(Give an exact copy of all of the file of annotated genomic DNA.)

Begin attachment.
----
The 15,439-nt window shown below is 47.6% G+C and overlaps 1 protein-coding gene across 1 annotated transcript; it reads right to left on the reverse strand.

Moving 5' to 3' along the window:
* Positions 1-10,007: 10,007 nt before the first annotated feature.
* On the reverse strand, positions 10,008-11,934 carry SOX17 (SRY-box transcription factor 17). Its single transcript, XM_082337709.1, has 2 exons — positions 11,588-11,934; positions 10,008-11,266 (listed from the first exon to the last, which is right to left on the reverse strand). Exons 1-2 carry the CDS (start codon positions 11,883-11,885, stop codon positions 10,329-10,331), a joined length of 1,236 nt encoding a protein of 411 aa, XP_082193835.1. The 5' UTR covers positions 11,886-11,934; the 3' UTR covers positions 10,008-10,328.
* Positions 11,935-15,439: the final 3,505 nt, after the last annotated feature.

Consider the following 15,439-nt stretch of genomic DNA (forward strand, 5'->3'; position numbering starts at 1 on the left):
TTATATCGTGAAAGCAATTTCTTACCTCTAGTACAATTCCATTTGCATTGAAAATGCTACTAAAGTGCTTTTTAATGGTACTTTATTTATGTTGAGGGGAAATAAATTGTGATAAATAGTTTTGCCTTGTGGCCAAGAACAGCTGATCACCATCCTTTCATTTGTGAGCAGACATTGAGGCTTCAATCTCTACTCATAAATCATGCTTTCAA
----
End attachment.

The 15,439-nt window shown below is 47.6% G+C and overlaps 1 protein-coding gene across 1 annotated transcript; it reads right to left on the reverse strand.

Moving 5' to 3' along the window:
* Positions 1-10,007: 10,007 nt before the first annotated feature.
* On the reverse strand, positions 10,008-11,934 carry SOX17 (SRY-box transcription factor 17). Its single transcript, XM_082337709.1, has 2 exons — positions 11,588-11,934; positions 10,008-11,266 (listed from the first exon to the last, which is right to left on the reverse strand). Exons 1-2 carry the CDS (start codon positions 11,883-11,885, stop codon positions 10,329-10,331), a joined length of 1,236 nt encoding a protein of 411 aa, XP_082193835.1. The 5' UTR covers positions 11,886-11,934; the 3' UTR covers positions 10,008-10,328.
* Positions 11,935-15,439: the final 3,505 nt, after the last annotated feature.

Consider the following 15,439-nt stretch of genomic DNA (forward strand, 5'->3'; position numbering starts at 1 on the left):
TTATATCGTGAAAGCAATTTCTTACCTCTAGTACAATTCCATTTGCATTGAAAATGCTACTAAAGTGCTTTTTAATGGTACTTTATTTATGTTGAGGGGAAATAAATTGTGATAAATAGTTTTGCCTTGTGGCCAAGAACAGCTGATCACCATCCTTTCATTTGTGAGCAGACATTGAGGCTTCAATCTCTACTCATAAATCATGCTTTCAA